The potential benefits of household intelligent devices may be real–these technologies claim to increase convenience, cleanliness, and even improve health. In the lab setting, at-home robots have been tested to help individuals with dementia or rehabilitation. But just as the benefits may be game-changing and exciting, the threats of harm will be novel and non-trivial. Attacks on consumer privacy via the Internet are pervasive, and these issues increase where devices record information from inside the home.

Our goal is to preempt privacy problems before they occur. Consumer privacy protection laws have often been reactionary–drafted or amended after privacy was breached and individuals harmed. The Video Privacy Protection Act, for example, was the result of lessons on the dangers of the distribution of an individual’s video rental history. The recent Netflix settlement under the same Act shows that these issues are alive and well today. The Children’s Online Privacy Protection Act (COPPA) responds to fears adults have about children being online and the new internet-connected toys raise these fears. While legislation like California’s Online Privacy Protection Act has been found to extend from the initial web page privacy policy requirement to apps on devices, the delivery of privacy notices on toys such as Hello Barbie is more difficult to design. With household devices having the ability to collect increasingly detailed information about what we watch, listen to, talk about, or purchase from the comfort of home, now is the time to identify and implement best practices.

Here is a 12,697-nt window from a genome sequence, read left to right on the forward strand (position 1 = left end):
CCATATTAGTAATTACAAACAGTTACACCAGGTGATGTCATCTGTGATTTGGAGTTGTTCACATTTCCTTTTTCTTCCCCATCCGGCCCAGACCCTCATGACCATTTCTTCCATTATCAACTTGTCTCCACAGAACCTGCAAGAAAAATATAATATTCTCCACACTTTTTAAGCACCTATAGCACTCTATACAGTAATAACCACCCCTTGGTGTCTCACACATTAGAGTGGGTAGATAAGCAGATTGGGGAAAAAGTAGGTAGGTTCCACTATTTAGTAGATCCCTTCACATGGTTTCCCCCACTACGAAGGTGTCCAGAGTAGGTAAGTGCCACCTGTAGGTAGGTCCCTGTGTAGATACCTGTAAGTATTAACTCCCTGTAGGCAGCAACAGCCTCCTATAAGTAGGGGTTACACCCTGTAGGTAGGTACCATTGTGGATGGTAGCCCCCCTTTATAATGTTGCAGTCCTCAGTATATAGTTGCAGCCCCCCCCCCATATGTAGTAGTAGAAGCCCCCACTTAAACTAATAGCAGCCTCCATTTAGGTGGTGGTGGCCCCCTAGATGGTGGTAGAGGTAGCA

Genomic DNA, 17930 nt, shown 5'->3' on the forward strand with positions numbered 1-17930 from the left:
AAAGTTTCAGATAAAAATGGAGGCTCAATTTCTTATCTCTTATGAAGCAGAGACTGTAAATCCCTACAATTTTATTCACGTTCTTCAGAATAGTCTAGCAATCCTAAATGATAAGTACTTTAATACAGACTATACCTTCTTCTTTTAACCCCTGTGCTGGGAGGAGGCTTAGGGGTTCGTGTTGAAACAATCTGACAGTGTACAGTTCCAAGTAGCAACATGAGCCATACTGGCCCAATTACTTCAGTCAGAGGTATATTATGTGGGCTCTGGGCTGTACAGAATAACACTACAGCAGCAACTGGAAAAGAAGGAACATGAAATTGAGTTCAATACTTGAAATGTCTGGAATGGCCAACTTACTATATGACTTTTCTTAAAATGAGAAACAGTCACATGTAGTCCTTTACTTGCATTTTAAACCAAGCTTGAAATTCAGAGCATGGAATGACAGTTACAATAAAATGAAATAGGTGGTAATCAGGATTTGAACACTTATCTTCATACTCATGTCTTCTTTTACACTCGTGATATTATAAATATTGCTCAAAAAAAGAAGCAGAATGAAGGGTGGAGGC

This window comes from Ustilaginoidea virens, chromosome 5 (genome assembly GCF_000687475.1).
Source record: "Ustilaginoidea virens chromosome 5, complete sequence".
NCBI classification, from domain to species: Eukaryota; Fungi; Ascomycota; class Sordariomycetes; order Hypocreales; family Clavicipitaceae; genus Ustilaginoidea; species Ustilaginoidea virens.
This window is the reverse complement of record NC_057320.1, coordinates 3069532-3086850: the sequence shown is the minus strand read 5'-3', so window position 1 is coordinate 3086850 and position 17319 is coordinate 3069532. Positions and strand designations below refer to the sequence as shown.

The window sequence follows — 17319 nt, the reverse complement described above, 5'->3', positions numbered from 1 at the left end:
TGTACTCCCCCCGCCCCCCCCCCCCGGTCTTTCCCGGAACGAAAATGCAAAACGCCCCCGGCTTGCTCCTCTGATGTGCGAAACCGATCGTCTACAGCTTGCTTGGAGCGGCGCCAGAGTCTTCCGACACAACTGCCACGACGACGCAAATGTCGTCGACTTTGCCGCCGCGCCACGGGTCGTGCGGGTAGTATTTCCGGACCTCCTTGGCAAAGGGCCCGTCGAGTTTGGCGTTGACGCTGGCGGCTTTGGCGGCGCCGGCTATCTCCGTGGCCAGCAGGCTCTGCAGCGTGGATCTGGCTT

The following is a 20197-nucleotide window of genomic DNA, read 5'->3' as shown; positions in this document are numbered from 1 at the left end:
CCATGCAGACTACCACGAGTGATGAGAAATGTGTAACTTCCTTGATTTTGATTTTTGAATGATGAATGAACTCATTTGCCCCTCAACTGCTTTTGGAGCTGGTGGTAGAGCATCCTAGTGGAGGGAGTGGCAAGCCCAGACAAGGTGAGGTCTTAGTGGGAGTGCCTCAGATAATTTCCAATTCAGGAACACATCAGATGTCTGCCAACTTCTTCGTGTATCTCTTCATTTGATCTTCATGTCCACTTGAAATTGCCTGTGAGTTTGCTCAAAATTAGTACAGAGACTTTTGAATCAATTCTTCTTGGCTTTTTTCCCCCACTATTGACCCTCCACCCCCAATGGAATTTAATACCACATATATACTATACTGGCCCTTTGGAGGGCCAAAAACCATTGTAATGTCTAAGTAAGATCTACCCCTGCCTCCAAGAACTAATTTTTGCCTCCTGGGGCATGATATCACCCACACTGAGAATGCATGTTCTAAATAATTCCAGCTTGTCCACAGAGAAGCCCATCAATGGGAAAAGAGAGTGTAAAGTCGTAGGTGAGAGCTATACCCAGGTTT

Computer Security and the Internet of Things – Faculty Co-Director Tadayoshi Kohno presents at Usenix Enigma 2016

Computers are now integrating into everyday objects, from medical devices to children’s toys. This integration of technology brings many benefits. Without the appropriate checks and balances, however, these emerging technologies also have the potential to compromise our digital and physical security and privacy. Tech Policy Lab Faculty Co-Director Kohno’s talk explored case studies in the design and analysis of computer systems for several types of everyday objects, including wireless medical devices, children’s toys, and automobiles. He discussed the discovery of security risks with leading examples of these technologies, the challenges to securing these technologies and the ecosystem leading to their vulnerabilities, and new directions for security and privacy. Including efforts (in collaboration with UC San Diego) to compromise the computers in an automobile from a thousand miles away, and the implications and consequences of this and other works. He also outlined directions for mitigating computer security and privacy risks, including both technical directions and education.

Toys That Listen and the Internet of Things